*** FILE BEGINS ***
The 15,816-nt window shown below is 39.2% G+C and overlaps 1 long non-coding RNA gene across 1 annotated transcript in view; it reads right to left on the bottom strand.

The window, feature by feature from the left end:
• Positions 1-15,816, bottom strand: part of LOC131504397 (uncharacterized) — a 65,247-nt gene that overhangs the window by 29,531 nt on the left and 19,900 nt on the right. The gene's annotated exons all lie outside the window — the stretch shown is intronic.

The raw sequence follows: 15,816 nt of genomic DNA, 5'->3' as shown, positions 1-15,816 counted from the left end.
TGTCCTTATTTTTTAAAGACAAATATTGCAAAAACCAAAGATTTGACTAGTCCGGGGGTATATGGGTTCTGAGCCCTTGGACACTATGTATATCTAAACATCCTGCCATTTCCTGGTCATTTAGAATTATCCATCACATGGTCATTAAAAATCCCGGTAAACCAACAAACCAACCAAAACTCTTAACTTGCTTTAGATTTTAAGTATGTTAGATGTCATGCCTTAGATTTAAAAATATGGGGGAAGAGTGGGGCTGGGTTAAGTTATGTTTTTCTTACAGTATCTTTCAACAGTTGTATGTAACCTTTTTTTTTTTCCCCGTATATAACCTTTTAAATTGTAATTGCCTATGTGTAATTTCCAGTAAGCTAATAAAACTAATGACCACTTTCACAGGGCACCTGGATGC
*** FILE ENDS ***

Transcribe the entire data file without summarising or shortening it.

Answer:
The 15,816-nt window shown below is 39.2% G+C and overlaps 1 long non-coding RNA gene across 1 annotated transcript in view; it reads right to left on the bottom strand.

The window, feature by feature from the left end:
• Positions 1-15,816, bottom strand: part of LOC131504397 (uncharacterized) — a 65,247-nt gene that overhangs the window by 29,531 nt on the left and 19,900 nt on the right. The gene's annotated exons all lie outside the window — the stretch shown is intronic.

The raw sequence follows: 15,816 nt of genomic DNA, 5'->3' as shown, positions 1-15,816 counted from the left end.
TGTCCTTATTTTTTAAAGACAAATATTGCAAAAACCAAAGATTTGACTAGTCCGGGGGTATATGGGTTCTGAGCCCTTGGACACTATGTATATCTAAACATCCTGCCATTTCCTGGTCATTTAGAATTATCCATCACATGGTCATTAAAAATCCCGGTAAACCAACAAACCAACCAAAACTCTTAACTTGCTTTAGATTTTAAGTATGTTAGATGTCATGCCTTAGATTTAAAAATATGGGGGAAGAGTGGGGCTGGGTTAAGTTATGTTTTTCTTACAGTATCTTTCAACAGTTGTATGTAACCTTTTTTTTTTTCCCCGTATATAACCTTTTAAATTGTAATTGCCTATGTGTAATTTCCAGTAAGCTAATAAAACTAATGACCACTTTCACAGGGCACCTGGATGC